Transceivers all operate on an internationally recognized frequency, so there is no worry when different brands are used amongst your skiing group

Transceivers will vary in price with varying features.

  • Antennas - Most will have 3 antennas to them now days, allowing searching to be far easier. Previous (or basic) models will only have two antennas. The two antenna system means that you will need to locate a signal. The signal will get faster the closer it is to the transmitting device is. It means that you need to use a lattice system to work over and pinpoint the buried individual which can be more time consuming and more difficult to use (especially if you’ve never practiced with it before)
  • The display screen will vary. Basic models will have a simple display screen to them- they will point you in the direction of a buried transceiver (within a range of 180 degrees) and tell you how far from that signal you are. It may display more than 1 victim, but will not let you pinpoint more than 1. More advanced screens will point you in a 360 degree field toward a buried victim (even if they are behind you). They’ll display battery life and will often be backlit. 
  • Your ability to pinpoint more than one burial at a time. Multi burial search will allow you to pin point a victim, tag that location and move on to finding the next victim. It could save your group precious time in locating all victims.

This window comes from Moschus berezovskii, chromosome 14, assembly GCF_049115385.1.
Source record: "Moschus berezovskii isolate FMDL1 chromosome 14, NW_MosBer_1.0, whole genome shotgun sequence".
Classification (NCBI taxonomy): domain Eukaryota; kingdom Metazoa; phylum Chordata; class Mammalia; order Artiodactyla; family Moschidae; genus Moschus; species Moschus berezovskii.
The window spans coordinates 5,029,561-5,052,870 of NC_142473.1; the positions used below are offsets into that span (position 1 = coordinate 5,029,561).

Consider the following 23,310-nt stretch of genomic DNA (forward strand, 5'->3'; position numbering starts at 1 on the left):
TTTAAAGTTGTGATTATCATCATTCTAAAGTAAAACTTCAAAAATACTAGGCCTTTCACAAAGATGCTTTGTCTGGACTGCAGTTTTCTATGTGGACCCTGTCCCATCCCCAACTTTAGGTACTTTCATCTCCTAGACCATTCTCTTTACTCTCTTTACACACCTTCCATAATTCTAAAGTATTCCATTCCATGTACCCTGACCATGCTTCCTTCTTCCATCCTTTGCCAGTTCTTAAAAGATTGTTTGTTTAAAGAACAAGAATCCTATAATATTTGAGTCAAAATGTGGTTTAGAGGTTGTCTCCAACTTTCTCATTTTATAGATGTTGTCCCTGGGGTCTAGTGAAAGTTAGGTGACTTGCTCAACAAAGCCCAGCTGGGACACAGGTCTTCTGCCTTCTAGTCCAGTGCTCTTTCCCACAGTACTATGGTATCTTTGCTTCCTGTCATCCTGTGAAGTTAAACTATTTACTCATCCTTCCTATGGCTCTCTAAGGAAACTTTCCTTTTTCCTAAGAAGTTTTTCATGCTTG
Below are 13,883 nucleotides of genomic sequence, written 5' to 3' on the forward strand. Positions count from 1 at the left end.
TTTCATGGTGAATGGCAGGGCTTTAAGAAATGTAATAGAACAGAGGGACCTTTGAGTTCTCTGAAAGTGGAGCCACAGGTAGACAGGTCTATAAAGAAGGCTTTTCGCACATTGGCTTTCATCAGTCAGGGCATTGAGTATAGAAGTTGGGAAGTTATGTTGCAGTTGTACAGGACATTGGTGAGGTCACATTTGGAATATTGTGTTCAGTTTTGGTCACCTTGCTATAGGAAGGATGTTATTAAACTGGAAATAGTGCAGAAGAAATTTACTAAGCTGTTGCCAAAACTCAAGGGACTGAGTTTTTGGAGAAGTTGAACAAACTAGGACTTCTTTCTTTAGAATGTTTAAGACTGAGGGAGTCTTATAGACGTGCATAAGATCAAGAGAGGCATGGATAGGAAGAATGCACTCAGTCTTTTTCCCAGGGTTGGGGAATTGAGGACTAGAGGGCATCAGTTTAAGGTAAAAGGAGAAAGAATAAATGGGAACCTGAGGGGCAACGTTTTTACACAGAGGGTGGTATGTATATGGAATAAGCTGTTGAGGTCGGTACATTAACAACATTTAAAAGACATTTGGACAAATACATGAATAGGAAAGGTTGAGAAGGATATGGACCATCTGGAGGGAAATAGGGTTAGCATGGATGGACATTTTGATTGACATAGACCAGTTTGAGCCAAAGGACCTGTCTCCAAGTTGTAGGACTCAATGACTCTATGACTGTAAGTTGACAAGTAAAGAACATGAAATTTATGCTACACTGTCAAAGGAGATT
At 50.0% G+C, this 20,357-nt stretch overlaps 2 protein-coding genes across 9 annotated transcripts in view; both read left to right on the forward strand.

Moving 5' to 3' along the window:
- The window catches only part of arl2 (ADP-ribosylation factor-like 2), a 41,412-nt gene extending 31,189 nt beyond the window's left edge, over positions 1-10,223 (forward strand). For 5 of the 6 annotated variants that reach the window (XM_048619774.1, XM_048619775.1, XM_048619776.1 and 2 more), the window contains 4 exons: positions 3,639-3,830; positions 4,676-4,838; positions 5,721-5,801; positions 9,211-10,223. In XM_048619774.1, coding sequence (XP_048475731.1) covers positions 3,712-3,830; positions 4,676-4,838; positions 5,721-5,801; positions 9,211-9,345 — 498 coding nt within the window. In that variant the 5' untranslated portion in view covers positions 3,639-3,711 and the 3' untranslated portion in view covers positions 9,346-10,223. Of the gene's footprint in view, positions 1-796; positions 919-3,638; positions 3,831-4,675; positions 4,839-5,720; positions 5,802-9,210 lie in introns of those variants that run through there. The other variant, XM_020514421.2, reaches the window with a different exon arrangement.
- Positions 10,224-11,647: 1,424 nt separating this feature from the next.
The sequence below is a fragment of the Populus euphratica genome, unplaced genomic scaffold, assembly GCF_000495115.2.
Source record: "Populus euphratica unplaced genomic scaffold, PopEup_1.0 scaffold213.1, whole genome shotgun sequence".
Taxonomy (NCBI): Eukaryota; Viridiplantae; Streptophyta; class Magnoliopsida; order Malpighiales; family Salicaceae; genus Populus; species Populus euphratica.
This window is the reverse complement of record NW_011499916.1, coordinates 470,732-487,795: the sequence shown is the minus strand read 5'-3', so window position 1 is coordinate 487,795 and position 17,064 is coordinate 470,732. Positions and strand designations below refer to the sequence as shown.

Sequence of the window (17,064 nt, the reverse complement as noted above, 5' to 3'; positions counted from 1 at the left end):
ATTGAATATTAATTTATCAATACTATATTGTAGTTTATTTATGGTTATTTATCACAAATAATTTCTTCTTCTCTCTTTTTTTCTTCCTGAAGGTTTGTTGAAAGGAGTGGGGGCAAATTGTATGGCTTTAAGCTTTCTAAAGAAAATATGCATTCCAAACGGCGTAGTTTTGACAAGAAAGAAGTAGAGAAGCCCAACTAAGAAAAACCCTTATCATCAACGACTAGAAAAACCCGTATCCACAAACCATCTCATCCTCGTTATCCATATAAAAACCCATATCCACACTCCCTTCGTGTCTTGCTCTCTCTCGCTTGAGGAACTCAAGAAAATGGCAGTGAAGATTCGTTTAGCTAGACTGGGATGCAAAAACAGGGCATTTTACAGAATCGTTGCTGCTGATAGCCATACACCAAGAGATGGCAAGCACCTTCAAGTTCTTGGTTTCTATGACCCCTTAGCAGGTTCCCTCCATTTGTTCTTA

• The range of signal reach. It’s not always the case that a more expensive transceiver will give you a better range, but you want to be checking the range of the device you are buying is at least 20m.
  • Backup transmitters. Should you be really unlucky and caught out in a subsequent slide, some transceivers will have a backup transmitter so that you can still be located after you’ve switched your device to search mode

Make sure each day you ski you test your transceiver before you head out skiing. Make sure your batteries have more than enough to last for your trip (remember batteries go flat faster in the cold).

A transceiver really is something that you should be aware of how to use. The confusion of being caught out in an avalanche will make life stressful, let alone when you don’t know how to use the device. Wrap a transceiver in a plastic bag and hide it under a pile of leaves or some sand before you head away (or if you’re at the snow under a little snow) and practice locating the transceiver.

Make sure you follow the user manual on best practice on how to wear the transceiver. They’ll all come with a pouch and harness to fasten it to your body.

Most importantly, make sure everyone in your party has a transceiver (and the battery life is strong!). It’s no good saying that it’s ok as most of you have one. Should you get caught out, that person without a transceiver will be extremely hard to find (and time makes all the difference in chances of survival). Or if the only member of your group not to be caught in the avalanche doesn’t have a transceiver, they’ll struggle to find any of you before it’s too late. You should also have a very basic understanding of how to operate it, but practice with it is key.

If you’re unsure on what you should buy, speak to a ski tech in your local shop. Knowledge is power! And this really is the one piece of kit you don’t want to be heading off piste without